Interview with 3079 Developer, Jeremy “Phr00t”
The following interview is with Jeremy “Phr00t”, developer of sci-fi shooter 3079, a sequel to his prior 3069, and 3059 titles. Follow him on Twitter: @phr00t_
Hey Jeremy, thanks for doing this interview with us. Many people would say that 3079 looks a lot like Minecraft. What are some of the major differences between 3079 and Minecraft?
3079 does look like Minecraft at first glance, I agree. However, if you look a little closer, there are some visual differences. The terrain isn’t completely blocky — slopes are generated to give it a more refined look. The same goes for the characters, who are a bit more rounded and filled in with higher resolution textures.
Gameplay in 3079 is completely different. 3079 isn’t about mining or crafting, but instead, action and war. In 3079, you equip your character with randomly generated weapons and utilities in a futuristic setting and go blasting. If guns-a-blazing isn’t your style, you can sneak around and back-stab with strong melee weapons. There is much more to see, like mini-ships and with quests.
3079 has a storyline, too, right?
3079 does have a storyline, and you can actually “beat” 3079. There are a few factions in the game, the Neanders, Humoids, and Demons. There are also large Capital Ships that are trying to stop the war by destroying everything they can find. It is your job to try and find out why the Neaders and Humoids can’t stop fighting, and hopefully restore peace…
With that being said, does 3079 and Minecraft share any similarities?
3079 and Minecraft share looks, and that is about it. I went with the mostly “blocky” terrain because it is flexible and easy to work with, not because “Minecraft did it.” There is some building and mining in 3079, but it is an option, and not a primary feature.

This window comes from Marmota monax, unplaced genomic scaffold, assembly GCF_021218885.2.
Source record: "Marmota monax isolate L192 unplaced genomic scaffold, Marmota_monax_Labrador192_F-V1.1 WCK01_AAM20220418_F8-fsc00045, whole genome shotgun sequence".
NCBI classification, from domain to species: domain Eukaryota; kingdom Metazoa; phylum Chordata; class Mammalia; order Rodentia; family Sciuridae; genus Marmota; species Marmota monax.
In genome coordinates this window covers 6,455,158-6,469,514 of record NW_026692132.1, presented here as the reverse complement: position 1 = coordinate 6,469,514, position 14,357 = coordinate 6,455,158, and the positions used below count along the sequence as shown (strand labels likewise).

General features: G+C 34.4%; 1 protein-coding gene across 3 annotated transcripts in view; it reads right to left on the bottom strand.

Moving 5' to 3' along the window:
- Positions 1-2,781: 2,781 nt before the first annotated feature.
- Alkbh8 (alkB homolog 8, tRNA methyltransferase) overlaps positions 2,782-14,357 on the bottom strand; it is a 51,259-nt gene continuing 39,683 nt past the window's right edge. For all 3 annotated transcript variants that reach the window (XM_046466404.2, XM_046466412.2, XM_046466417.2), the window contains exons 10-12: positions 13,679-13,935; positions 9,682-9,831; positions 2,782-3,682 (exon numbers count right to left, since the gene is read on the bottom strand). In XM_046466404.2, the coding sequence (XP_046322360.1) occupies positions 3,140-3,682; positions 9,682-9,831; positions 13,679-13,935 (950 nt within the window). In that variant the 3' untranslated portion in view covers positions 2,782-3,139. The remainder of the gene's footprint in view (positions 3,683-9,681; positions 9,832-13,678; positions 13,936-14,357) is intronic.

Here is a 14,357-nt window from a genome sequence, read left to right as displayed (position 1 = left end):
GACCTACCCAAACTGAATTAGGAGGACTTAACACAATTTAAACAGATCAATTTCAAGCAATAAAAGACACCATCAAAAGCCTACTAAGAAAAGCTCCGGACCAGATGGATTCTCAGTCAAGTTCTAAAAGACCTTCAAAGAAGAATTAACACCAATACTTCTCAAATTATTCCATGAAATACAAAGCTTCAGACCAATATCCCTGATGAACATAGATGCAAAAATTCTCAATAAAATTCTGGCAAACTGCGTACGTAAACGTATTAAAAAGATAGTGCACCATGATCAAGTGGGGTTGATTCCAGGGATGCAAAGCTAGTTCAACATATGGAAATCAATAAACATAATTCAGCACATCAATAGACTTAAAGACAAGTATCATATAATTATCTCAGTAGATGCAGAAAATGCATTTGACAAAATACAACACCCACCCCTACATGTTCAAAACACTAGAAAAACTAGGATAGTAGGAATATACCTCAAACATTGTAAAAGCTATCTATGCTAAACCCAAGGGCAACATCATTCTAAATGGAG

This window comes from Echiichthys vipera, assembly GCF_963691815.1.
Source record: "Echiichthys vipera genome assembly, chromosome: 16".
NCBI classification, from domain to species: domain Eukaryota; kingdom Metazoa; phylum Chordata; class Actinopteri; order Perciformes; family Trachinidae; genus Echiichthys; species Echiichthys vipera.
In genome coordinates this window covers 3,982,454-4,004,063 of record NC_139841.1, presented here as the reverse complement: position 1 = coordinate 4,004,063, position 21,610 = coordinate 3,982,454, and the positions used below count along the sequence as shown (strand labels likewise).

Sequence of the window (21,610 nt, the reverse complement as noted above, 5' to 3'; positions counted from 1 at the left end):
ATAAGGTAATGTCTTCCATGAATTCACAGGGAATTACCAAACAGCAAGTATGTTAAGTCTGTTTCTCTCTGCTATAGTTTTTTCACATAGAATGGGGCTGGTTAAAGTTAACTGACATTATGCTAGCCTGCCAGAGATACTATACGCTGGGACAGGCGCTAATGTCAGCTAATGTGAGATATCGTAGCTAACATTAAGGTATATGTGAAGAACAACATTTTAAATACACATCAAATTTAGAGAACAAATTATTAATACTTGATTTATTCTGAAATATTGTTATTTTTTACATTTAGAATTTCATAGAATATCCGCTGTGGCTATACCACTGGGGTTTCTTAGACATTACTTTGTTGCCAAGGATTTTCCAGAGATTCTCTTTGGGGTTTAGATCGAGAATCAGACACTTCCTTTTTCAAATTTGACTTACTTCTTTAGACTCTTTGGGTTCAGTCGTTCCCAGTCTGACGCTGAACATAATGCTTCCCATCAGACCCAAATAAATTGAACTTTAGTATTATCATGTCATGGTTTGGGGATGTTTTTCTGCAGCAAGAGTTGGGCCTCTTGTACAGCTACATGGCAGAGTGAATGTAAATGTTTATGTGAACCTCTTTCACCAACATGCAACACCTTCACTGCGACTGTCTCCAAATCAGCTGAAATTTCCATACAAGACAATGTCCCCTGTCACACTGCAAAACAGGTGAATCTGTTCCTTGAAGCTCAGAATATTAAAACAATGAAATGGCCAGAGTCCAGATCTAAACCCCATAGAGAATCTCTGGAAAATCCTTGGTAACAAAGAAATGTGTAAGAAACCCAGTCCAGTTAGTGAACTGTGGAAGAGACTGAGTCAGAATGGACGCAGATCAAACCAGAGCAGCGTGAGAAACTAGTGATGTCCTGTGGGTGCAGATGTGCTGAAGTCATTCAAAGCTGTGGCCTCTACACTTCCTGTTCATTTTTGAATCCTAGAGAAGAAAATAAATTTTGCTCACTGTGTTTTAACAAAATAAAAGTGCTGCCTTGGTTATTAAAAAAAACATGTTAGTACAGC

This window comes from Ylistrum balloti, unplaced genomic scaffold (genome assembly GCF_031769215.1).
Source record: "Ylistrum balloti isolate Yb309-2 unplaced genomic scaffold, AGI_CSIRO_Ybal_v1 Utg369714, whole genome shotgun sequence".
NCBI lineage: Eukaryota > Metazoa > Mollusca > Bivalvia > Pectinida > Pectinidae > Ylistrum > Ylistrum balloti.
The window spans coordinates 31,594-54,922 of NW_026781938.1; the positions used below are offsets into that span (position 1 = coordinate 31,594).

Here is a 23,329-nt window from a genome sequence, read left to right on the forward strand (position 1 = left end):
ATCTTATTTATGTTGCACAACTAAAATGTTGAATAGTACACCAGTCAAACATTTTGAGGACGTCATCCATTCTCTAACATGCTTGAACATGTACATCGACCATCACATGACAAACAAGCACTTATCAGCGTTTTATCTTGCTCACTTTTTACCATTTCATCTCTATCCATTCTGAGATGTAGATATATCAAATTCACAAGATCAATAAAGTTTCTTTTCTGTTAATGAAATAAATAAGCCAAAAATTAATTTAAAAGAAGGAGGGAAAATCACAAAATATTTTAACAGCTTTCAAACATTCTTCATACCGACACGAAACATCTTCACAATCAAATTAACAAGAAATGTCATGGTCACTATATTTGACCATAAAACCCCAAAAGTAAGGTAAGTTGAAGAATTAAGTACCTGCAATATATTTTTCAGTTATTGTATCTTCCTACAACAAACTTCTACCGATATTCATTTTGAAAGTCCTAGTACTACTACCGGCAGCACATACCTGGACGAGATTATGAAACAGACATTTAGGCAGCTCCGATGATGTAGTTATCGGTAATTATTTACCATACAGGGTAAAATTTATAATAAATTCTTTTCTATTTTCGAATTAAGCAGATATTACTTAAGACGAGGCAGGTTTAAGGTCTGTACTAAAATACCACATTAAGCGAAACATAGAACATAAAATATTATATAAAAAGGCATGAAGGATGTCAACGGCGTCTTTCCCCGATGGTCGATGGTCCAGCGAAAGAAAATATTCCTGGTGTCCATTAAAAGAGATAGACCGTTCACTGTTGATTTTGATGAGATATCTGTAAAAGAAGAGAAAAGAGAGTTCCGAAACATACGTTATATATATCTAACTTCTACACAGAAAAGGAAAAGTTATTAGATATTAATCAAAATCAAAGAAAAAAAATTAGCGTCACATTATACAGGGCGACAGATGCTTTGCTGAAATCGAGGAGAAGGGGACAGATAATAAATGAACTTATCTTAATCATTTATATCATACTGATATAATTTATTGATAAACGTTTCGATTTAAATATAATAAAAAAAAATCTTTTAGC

What made you decide to use the jMonkeyEngine in the development of 3079?
I’m glad you brought up jMonkeyEngine, because they deserve publicity. First and foremost, I wanted cross-platform compatibility, and no other development environment does it easier than Java. Not only was jMonkeyEngine completely built on Java (and free), but it is full of cool features to make 3D development much smoother. Performance is pretty good too 😉
For the readers interested in the game development process, what were the pros and cons of working with the jMonkeyEngine?
Along with many of the “pros” above: it is done in Java, it’s relatively easy to use, comes with great tutorials, it’s free, and has a great community. The only “con” I can think of it is currently in beta. However, it is very stable and as you can see, production-quality games can be made with it now.
In the trailer for 3079 we see that there are “thousands” of items available in-game. What are some of your favorite items in the game?
I’m a fan of the sniper rifles because I like to sneak around and take out enemies from a distance. The radar & grappling hook are invaluable utilities too
Is the Multiplayer in 3079 cooperative? or deathmatch-based?
Multiplayer is open-ended. You can kill each other if you like, or work together to kill some baddies and get some loot. Some players have built bases together for operations & sniping.
What does the future hold for 3079? More content? Maybe even 3089?
I would like to get to a few more features for 3079, like energy shields and maybe some kind of big rare event, like asteroid strikes! Maybe some day 3089 will come out… but I’ve got another exciting game I’m starting to work on 😉
Thanks again to Jeremy.
Follow the latest news on 3079 by visiting his blog.